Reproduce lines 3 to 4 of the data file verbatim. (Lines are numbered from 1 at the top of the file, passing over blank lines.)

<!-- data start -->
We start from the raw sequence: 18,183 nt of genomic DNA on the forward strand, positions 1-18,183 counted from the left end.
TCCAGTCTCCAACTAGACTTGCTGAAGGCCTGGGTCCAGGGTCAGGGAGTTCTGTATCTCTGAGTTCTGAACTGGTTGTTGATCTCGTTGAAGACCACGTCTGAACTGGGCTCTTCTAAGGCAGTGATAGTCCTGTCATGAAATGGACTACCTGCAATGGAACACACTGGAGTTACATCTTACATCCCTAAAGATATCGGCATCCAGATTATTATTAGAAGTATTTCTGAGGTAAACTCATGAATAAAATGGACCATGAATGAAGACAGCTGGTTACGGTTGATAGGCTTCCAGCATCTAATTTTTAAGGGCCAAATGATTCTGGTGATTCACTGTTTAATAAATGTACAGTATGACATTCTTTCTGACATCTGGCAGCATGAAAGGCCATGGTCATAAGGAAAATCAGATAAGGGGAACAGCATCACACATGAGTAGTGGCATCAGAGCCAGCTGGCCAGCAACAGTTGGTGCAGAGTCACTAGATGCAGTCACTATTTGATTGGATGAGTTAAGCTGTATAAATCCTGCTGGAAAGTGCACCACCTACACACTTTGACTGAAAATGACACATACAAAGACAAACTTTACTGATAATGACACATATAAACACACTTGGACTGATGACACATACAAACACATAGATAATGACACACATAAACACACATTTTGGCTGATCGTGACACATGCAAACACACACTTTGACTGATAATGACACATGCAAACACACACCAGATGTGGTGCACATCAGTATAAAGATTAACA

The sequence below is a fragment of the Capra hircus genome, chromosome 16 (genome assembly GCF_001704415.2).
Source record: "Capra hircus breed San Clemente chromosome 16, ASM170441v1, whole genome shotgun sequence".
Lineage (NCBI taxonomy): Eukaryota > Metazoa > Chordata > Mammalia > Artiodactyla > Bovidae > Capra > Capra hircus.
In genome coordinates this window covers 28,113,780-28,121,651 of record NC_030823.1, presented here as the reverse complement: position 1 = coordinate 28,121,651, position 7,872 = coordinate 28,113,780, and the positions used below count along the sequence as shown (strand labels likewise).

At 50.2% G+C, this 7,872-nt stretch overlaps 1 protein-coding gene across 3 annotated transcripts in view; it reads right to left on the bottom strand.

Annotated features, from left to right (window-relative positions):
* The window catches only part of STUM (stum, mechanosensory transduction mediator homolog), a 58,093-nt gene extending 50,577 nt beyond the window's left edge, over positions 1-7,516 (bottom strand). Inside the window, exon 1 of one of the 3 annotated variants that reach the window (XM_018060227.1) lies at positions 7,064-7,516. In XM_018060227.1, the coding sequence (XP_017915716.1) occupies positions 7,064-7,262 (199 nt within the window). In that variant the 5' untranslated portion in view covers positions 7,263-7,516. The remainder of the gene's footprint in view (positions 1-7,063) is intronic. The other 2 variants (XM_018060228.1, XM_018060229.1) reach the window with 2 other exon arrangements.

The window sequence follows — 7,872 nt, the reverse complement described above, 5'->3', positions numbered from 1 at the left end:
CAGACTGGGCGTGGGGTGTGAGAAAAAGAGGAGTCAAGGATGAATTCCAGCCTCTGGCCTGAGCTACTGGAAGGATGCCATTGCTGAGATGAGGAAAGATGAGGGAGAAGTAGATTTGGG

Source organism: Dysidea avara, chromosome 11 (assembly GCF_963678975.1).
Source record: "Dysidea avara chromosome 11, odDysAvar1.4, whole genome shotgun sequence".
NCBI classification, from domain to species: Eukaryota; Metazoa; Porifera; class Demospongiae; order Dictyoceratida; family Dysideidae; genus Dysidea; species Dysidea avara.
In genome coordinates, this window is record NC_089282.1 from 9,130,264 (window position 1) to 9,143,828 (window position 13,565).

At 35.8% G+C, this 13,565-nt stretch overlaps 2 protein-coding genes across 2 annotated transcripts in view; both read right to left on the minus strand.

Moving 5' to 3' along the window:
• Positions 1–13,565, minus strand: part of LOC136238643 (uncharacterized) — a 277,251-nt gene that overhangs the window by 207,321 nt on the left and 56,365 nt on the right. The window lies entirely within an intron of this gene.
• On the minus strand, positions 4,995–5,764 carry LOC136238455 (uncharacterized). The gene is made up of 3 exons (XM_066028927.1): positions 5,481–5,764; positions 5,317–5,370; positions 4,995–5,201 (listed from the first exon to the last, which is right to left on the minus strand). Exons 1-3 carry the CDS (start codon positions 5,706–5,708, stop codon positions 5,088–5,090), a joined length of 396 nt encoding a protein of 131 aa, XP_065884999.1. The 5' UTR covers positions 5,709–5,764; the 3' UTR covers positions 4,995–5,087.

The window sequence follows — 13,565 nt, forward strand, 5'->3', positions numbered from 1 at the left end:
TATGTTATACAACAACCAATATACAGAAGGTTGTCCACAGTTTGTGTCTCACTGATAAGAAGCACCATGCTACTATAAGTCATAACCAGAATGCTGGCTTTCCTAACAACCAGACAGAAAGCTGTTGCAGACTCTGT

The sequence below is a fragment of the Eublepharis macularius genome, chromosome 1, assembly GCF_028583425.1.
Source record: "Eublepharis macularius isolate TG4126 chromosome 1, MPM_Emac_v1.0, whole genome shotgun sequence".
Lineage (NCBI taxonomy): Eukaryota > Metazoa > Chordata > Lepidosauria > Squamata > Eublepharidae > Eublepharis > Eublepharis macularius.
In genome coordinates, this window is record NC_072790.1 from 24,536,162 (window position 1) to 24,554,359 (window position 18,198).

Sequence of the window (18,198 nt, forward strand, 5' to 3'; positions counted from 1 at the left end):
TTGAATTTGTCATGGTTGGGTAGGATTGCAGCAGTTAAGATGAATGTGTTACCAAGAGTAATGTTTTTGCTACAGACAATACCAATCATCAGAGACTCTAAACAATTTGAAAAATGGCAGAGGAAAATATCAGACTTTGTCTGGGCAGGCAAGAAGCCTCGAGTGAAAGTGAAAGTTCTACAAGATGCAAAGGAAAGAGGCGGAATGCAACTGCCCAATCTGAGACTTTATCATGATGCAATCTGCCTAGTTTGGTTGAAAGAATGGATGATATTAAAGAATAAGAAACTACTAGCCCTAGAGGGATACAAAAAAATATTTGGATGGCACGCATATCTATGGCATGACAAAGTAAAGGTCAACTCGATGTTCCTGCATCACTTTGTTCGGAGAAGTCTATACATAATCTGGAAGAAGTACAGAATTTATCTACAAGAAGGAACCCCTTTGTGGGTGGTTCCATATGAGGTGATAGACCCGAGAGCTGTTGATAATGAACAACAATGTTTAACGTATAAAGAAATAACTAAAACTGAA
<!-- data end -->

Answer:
The sequence below is a fragment of the Capra hircus genome, chromosome 16 (genome assembly GCF_001704415.2).
Source record: "Capra hircus breed San Clemente chromosome 16, ASM170441v1, whole genome shotgun sequence".